Chris from Jacksonville:
It's gotta be the curse of those stupid helmets. There's no better explanation for all this losing.
John: It's not the helmets. The Jaguars' losing in recent seasons was because they weren't good enough. Period. The loss Sunday was because they didn't make a few plays at the end of the game. I believe they'll be in a lot of games at the end this season and I believe they'll make a lot of plays to win those games. Maybe then the helmets will get the credit. Nah … probably not.
Ryan from Chapel Hill, NC:
I'm mad we lost. I'm mad that Aaron Rodgers is a Hall-of Famer seemingly built in a lab to exploit the Jaguars' weak spots. I hate the last play call. Can't be mad at anything else though.
John: Many fans get mad at Rodgers after their team plays him. He has this way of exposing the weak spots of many teams. As far as the last play call, Bortles had a run-pass option on the play. He opted to pass. I would have preferred something beyond the line of scrimmage, too. But the play was designed to take advantage of the Packers' tendency to blitz and if Hurns had popped through the blitz and scored it would have been the Greatest Call/Play in the History of Mankind. That would have been cool. Fans would have liked it.
Dave from Jacksonville:
So, you made fun of me for questioning the lack pass rush in the preseason - is it OK to express concern now? What is the problem? "Influx of pass rushers" - why no pass rush?!?
John: Dave, Dave, Dave … I highly doubt I made fun of you, and if I did, I'm sure I could have found a better reason than your concern over the pass rush. But no, the pass rush was not good enough on Sunday. A lot of that can be attributed to Rodgers being very difficult to sack – and very dangerous when he gets outside the pocket. For that reason, the Jaguars were trying to contain him rather than taking a pin-your-ears-back-and-rush-to-a-spot approach. That's part of the reason for the lack of pressure, but it doesn't explain everything. The Jaguars believe they can pressure the passer with the defensive linemen on this roster. They need to start being right about that.
Ron from Virginia Beach, VA:
Should we worry about the pass rush? It seemed nonexistent.
John: I'm just going to forward this to Dave.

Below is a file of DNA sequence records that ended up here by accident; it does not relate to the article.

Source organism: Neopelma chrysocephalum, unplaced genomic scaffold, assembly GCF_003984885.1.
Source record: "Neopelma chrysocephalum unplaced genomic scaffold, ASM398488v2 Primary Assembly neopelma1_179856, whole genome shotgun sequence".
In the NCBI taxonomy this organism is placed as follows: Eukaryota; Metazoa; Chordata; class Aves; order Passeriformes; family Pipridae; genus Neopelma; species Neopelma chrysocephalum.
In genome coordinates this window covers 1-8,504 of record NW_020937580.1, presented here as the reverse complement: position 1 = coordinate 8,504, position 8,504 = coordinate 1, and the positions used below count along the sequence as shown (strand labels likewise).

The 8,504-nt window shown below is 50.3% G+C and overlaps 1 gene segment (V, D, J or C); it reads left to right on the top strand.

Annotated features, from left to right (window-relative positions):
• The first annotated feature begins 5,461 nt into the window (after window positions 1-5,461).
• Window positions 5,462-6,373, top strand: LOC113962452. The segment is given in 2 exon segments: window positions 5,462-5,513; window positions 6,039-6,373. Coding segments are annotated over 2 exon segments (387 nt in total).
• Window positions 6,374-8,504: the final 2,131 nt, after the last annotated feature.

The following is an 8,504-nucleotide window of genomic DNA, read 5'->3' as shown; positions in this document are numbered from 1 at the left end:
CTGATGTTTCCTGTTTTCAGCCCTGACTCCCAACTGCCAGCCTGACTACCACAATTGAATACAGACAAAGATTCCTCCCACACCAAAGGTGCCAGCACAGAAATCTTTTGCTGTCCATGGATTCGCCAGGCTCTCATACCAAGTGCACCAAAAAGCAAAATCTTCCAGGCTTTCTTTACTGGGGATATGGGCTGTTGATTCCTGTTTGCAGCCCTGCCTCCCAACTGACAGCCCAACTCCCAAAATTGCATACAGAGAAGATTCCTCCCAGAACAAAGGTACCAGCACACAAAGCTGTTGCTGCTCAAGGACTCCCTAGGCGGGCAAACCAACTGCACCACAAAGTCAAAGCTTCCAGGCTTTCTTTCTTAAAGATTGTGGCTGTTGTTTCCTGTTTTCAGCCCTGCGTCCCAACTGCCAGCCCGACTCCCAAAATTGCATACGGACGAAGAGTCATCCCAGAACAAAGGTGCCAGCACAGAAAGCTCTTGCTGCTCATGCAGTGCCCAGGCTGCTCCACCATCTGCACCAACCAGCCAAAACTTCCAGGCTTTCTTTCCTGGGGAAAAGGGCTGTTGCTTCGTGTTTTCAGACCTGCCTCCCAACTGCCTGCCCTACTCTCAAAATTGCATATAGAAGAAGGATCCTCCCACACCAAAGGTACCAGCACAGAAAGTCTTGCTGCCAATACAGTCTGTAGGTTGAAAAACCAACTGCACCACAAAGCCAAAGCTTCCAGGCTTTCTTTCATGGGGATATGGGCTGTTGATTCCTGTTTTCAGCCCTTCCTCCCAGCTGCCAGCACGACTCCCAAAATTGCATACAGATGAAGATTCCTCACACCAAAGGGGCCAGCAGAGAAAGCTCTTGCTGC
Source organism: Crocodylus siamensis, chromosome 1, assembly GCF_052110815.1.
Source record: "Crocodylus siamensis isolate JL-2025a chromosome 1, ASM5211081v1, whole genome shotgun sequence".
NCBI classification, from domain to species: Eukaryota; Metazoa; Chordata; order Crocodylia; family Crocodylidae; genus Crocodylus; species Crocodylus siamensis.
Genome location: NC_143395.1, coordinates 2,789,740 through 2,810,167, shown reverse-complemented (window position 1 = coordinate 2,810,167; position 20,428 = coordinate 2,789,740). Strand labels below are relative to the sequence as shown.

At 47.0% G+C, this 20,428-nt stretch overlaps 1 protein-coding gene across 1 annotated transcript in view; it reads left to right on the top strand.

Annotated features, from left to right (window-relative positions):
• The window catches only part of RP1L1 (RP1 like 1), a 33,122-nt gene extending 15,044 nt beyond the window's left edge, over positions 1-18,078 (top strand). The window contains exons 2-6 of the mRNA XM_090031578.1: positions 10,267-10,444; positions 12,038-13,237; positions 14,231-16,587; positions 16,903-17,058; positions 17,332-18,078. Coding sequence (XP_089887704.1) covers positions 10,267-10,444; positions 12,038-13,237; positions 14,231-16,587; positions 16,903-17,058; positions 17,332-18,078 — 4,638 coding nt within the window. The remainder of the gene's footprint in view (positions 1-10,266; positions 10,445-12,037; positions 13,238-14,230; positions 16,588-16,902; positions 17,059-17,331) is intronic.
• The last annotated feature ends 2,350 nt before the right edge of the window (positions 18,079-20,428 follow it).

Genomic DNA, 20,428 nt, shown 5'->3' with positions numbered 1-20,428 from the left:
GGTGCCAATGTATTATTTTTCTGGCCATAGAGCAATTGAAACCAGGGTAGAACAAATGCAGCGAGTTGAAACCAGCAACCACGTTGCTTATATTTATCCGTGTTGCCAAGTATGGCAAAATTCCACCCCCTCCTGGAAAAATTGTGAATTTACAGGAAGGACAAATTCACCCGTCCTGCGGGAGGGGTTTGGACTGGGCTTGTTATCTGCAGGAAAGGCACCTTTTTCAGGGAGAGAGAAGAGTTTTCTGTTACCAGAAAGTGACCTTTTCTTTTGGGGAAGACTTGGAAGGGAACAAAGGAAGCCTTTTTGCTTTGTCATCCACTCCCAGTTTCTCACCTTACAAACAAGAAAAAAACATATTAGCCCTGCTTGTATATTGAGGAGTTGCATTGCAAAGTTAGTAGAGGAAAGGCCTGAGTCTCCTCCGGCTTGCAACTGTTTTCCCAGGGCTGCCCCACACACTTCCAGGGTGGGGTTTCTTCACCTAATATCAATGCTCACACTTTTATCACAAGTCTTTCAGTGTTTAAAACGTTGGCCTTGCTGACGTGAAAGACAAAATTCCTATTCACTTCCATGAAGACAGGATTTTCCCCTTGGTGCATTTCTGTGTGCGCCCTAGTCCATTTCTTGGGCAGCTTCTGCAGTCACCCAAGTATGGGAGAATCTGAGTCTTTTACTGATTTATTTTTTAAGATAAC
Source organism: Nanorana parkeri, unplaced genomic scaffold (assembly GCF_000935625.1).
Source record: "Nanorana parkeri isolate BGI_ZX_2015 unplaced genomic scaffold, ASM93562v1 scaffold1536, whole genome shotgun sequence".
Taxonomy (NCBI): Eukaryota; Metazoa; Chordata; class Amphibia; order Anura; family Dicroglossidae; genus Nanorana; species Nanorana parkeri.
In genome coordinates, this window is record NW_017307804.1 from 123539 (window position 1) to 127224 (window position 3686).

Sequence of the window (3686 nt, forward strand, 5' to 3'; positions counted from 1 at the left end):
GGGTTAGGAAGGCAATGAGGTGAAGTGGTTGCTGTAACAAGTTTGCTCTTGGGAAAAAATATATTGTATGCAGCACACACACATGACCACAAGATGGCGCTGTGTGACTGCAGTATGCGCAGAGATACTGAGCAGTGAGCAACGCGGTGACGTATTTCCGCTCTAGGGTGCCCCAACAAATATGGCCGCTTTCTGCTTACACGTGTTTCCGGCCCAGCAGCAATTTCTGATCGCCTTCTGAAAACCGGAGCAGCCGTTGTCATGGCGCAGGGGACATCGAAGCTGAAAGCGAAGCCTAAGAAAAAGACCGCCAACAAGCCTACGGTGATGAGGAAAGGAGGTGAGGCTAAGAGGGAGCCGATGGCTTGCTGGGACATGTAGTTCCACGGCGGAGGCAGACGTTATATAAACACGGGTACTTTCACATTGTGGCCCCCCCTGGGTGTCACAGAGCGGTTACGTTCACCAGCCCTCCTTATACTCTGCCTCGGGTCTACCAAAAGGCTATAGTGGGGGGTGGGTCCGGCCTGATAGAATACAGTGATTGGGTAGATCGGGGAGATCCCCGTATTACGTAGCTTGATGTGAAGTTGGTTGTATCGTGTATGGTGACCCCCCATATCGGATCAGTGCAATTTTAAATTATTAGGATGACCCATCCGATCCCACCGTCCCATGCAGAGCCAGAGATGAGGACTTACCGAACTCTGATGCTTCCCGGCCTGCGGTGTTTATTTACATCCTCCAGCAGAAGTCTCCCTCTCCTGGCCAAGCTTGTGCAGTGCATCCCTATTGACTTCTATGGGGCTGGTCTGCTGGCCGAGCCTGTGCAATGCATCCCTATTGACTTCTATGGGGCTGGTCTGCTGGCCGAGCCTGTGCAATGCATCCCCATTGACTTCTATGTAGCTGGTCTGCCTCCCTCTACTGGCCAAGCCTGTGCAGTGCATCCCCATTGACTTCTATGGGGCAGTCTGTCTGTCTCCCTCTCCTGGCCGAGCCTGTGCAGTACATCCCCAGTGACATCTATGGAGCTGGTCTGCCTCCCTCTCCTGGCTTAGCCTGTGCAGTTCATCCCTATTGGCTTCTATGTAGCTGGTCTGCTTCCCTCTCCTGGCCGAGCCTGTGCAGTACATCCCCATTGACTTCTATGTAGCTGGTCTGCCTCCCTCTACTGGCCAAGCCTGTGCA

Dane from Jacksonville:
Pro Bowl receivers often have pass inference calls go their way? Is this because those receivers are that good or because the NFL gives preferential treatment?
John: It's because they're that good and they're tough to defend. That means defensive backs often are forced to interfere with them to stop them. Allen Robinson is a big receiver and defensive backs often have to get physical to break up passes. It appeared on Sunday that the Green Bay defenders were physical before the ball arrived more than once. This is against the rules. Robinson didn't get those calls, but the issue actually had nothing to do with whether or not Robinson was in the Pro Bowl last season and everything to do with him just plain getting interfered with.
Bryan from Portland, OR:
Can we play someone other than Aaron Rodgers from now on? The guy is ridiculous.
John: Yeah, if he keeps working at it and gives it his personal best he's going to be good.
Ross from Mechanicsville, VA:
After calming down, the offense is better. The defense is better. Things are looking better...even after a tough loss.
John: Yes, yes and yes – and now that they've played the team that might be the best opponent on the schedule it's time to start turning "better, better, better" and "yes, yes, yes" into victories.
Derek from St. Augustine, FL:
Oh Zone ... that hurts.
John: It did hurt. My wife called a few hours after the game. After she explained to me yet again about the whole 24 Years of Regret thing, she said, "I really thought they were going to win." I don't think a lot of people were saying that before the game. A lot of people were saying in the fourth quarter. On the one hand it shows you how much better this team is – and how much better it's going to be. On the other hand, losing hurts.
JACKSONVILLE – Let's get to it … Rob from Pittsburgh, PA: